Press-trip planning in the vaccination age
Whenever Britain’s lockdown eases and our Covid numbers plummet, foreign borders will open to render overseas travel a possibility again. A possibility, yes, but one with strict caveats. For virtually every country – belatedly including Britain itself – currently admitting visitors is insisting that these travellers must arrive with evidence of a negative Covid test, one taken within an allotted number of hours before arrival.
Further ahead, it’s likely that proof of vaccination will become travel’s gold standard. Aussie airline Qantas has announced plans to demand long-haul fliers be vaccinated (Michael O’Leary, ever the contrarian, immediately retorted that Ryanair wouldn’t do this), and Cyprus has said it will permit those arrivals able to prove vaccination to skip the negative-test requirement from March. Numerous ‘vaccine passports’ have been mooted, with CommonPass the current front-runner. Yet there are complications: most fundamentally, it’s yet to be verified whether the various vaccines provide immunity or simply reduce Covid-19’s effects. Consequently, we’re a long way from having a globally-approved passport.
Unfortunately, all of this will much complicate international press trips. Be it an individual or group trip, you’ll need to ask your client if they’d be willing to cover the cost – currently £125-225 – of each journalist’s PCR test? (For us poorly-paid freelancers, stumping up for this each time is unfeasible; although staff writers based at newspapers may be able to claim it on expenses.) Will clients happily take the financial risk of delayed/cancelled plans should a journalist return a positive test? Is there any insurance to cover said risk? And can you, the PR firm, always guarantee to arrange said PCR tests within the stringent last-minute timeframes?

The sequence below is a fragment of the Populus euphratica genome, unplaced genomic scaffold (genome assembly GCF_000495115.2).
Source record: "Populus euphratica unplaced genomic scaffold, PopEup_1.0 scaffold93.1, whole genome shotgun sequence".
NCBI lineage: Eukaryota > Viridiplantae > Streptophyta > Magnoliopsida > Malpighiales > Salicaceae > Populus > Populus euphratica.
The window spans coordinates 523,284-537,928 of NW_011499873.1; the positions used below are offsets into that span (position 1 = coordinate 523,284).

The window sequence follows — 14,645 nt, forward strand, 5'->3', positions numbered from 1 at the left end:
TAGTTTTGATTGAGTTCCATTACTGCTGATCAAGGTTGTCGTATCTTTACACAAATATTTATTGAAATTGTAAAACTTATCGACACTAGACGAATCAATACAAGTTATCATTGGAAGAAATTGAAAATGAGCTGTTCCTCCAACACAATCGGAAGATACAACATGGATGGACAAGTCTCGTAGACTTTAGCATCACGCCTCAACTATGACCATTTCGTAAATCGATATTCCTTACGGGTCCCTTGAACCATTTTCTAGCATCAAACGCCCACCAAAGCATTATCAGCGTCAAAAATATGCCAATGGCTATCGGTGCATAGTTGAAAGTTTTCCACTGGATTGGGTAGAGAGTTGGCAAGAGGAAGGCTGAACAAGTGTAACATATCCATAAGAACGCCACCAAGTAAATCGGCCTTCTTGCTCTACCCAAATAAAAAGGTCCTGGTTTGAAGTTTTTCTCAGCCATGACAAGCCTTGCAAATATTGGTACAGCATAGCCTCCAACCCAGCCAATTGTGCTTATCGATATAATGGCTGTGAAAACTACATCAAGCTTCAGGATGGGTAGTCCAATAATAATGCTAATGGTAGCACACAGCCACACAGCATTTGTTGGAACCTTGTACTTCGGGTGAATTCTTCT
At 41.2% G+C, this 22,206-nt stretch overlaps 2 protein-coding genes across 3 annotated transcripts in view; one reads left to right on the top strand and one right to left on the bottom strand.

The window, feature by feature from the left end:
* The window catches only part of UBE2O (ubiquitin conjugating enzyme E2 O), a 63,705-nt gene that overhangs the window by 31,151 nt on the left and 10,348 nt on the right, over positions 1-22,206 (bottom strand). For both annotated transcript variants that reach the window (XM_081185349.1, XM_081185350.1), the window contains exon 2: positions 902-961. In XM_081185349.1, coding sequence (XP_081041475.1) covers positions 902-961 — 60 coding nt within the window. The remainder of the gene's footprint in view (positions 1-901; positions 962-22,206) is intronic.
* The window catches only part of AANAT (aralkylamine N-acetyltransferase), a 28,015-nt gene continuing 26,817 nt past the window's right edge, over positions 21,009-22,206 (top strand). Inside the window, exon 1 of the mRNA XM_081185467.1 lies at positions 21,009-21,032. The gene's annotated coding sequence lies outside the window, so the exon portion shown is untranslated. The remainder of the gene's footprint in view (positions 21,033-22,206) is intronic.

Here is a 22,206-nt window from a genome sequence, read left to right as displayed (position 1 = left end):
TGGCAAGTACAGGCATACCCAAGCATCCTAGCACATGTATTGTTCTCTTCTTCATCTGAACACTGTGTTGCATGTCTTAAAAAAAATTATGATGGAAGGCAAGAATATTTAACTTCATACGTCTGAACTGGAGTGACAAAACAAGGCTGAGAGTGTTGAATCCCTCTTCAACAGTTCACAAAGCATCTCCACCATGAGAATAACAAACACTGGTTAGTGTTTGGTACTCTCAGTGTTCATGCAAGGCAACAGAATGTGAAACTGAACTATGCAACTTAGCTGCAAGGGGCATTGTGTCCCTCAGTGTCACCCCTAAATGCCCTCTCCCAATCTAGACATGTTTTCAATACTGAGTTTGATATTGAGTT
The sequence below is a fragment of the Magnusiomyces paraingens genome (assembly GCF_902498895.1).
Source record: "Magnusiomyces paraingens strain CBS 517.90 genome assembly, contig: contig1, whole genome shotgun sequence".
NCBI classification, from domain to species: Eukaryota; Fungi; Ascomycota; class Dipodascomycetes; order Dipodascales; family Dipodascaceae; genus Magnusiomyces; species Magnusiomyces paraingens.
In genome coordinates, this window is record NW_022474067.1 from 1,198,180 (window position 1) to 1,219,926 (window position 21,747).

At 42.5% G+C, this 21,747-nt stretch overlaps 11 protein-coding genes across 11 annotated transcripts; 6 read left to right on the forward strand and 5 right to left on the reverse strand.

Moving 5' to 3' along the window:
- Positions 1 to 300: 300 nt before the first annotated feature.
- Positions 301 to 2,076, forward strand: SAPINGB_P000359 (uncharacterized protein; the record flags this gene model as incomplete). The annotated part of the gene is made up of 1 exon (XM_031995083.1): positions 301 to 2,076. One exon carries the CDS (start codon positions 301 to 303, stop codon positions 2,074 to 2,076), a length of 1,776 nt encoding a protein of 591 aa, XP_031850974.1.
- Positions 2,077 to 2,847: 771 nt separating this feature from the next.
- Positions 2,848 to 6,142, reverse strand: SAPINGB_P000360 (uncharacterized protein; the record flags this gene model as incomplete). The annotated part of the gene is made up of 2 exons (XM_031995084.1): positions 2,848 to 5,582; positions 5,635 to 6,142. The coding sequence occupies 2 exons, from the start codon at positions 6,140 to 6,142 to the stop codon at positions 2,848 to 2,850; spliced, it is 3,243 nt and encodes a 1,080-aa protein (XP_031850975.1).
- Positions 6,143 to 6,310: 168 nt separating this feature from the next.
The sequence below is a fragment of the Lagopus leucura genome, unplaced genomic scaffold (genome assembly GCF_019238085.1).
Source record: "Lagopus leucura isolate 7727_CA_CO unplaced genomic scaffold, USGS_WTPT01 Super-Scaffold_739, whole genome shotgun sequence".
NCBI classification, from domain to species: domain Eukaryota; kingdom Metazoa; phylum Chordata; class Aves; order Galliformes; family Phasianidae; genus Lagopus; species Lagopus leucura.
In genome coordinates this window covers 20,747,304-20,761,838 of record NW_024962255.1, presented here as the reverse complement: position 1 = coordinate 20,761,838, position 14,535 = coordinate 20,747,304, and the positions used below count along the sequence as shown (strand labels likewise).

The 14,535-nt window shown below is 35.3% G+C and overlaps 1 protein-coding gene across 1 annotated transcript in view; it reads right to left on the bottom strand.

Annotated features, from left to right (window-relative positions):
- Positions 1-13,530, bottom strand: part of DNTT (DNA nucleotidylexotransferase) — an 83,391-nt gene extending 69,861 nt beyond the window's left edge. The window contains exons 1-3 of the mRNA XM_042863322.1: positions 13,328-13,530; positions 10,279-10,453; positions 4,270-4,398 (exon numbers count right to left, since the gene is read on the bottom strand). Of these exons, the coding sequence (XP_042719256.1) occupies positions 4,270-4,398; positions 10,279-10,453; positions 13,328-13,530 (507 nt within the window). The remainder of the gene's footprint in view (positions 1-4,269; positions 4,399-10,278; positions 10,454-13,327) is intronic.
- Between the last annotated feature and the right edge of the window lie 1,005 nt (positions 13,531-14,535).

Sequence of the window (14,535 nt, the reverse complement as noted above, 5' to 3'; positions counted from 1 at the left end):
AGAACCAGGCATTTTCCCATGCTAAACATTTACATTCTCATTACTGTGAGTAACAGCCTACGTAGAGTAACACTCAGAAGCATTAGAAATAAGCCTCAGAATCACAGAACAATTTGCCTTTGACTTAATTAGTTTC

The admission protocol will, of course, be subtly different for each country, train operator, airline and so on. For example some destinations, such as Jersey and Italy, have actually been offering free PCR tests on arrival. Typically, turnaround is quick although travellers must isolate – hardly ideal on press trips – until results arrive. Rapid-testing, with results available inside an hour, was even available for Brits at certain Italian airports before our winter spike, and may reappear in spring.
Lots to ponder, then. If this hasn’t already happened, I’d advise that you gently begin quizzing clients about these issues with the aim of developing a press-trip policy – while also waiting (i.e. hoping) for evidence of clearer, globally-adopted policies to emerge.